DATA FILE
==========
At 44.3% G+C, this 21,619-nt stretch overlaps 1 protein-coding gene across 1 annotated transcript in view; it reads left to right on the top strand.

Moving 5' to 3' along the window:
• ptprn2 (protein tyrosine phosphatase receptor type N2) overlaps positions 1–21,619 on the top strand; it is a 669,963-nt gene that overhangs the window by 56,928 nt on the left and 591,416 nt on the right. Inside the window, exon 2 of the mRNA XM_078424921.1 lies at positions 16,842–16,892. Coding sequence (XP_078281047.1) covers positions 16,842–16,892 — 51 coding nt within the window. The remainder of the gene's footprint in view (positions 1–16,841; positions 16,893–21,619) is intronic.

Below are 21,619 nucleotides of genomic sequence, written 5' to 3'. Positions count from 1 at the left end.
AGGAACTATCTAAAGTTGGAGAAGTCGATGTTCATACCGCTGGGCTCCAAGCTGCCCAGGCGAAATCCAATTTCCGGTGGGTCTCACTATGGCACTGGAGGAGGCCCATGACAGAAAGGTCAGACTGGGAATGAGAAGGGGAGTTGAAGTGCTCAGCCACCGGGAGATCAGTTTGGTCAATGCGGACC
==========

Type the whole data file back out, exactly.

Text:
At 44.3% G+C, this 21,619-nt stretch overlaps 1 protein-coding gene across 1 annotated transcript in view; it reads left to right on the top strand.

Moving 5' to 3' along the window:
• ptprn2 (protein tyrosine phosphatase receptor type N2) overlaps positions 1–21,619 on the top strand; it is a 669,963-nt gene that overhangs the window by 56,928 nt on the left and 591,416 nt on the right. Inside the window, exon 2 of the mRNA XM_078424921.1 lies at positions 16,842–16,892. Coding sequence (XP_078281047.1) covers positions 16,842–16,892 — 51 coding nt within the window. The remainder of the gene's footprint in view (positions 1–16,841; positions 16,893–21,619) is intronic.

Below are 21,619 nucleotides of genomic sequence, written 5' to 3'. Positions count from 1 at the left end.
AGGAACTATCTAAAGTTGGAGAAGTCGATGTTCATACCGCTGGGCTCCAAGCTGCCCAGGCGAAATCCAATTTCCGGTGGGTCTCACTATGGCACTGGAGGAGGCCCATGACAGAAAGGTCAGACTGGGAATGAGAAGGGGAGTTGAAGTGCTCAGCCACCGGGAGATCAGTTTGGTCAATGCGGACC